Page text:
SC grills counsel over FATA regulation plea
13 March, 2013
ISLAMABAD: Hearing former Jamaat-e-Islami Senator Professor Ibrahim's plea against Action (in Aid of Civil Power) Regulation, 2011, the Supreme Court has suggested he should approach the Peshawar High Court if this regulation is misused by the armed forces.
The court also questioned whether the applicant wants army to not launch operation against terrorists. It told the applicant that instead of arguing this matter before the court, he should have raised his voice in the Senate against the regulatory laws for FATA if he had any reservations. A three-member bench headed by Chief Justice Iftikhar Muhammad Chaudhry and comprising Justice Gulzar Ahmed and Justice Azmat Saeed heard Rohaifa Bibi's petition regarding imprisonment of Adiala Jail's prisoners in internment centres in Parachinar.
Prof Ibrahim had in 2011 filed a petition challenging the vires of Frontier Constabulary Regulations. "Do you think there is total peace in the country and particularly in Khyber Pakhtunkhwa, there are no miscreants in FATA that need to be controlled by the armed forces?" questioned Justice Chaudhry after reading a paragraph from the petition. Responding to the arguments of Advocate Ghulam Nabbi, who represented the petitioner, Justice Sheikh Azmat Saeed said that if the law is revoked according to the petition, miscreants would kill civilians freely.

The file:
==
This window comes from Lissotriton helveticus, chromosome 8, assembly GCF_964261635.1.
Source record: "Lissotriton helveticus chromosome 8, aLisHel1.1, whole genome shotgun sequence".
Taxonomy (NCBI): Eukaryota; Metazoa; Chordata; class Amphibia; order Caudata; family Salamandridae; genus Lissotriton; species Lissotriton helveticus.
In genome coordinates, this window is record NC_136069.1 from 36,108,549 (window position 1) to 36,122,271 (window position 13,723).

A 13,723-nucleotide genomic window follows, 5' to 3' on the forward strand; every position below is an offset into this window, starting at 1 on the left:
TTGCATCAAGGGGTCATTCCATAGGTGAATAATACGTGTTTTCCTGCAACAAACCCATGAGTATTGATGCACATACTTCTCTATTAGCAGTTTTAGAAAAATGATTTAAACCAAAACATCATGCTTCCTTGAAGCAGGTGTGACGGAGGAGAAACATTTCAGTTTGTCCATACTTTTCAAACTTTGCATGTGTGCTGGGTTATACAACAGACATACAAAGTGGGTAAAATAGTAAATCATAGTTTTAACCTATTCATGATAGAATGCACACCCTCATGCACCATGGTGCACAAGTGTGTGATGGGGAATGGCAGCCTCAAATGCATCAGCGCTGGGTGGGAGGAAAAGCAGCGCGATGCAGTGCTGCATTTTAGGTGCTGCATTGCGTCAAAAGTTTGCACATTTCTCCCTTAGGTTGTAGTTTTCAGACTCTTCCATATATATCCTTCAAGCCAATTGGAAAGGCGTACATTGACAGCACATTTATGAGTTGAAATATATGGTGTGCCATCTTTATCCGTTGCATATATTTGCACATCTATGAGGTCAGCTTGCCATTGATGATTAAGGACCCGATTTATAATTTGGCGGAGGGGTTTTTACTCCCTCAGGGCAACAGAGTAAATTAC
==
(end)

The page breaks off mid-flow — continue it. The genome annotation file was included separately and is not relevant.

The petitioner has contended that the federal government had no authority to legislate for FATA if the areas were not covered by the constitution of the country. Referring to the observation of the Peshawar High Court's incumbent chief justice, he stated that hundreds of people were being picked up illegally by state agencies under this law. Towards the end of the hearing, Advocate Tariq Asad asked the chief justice to form a larger bench to decide the petition against 2011 regulations for FATA.
His request was rejected by the chief justice, saying that the three-member bench should be considered as a larger bench. Tariq Asad based his arguments on whether or not the apex court could assert its territorial jurisdiction in tribal areas or not. Citing different court orders from past, he tried to convince the bench that if the fundamental rights such as life and liberty were involved the Supreme Court could assume its jurisdiction. The case has been adjourned until March 20.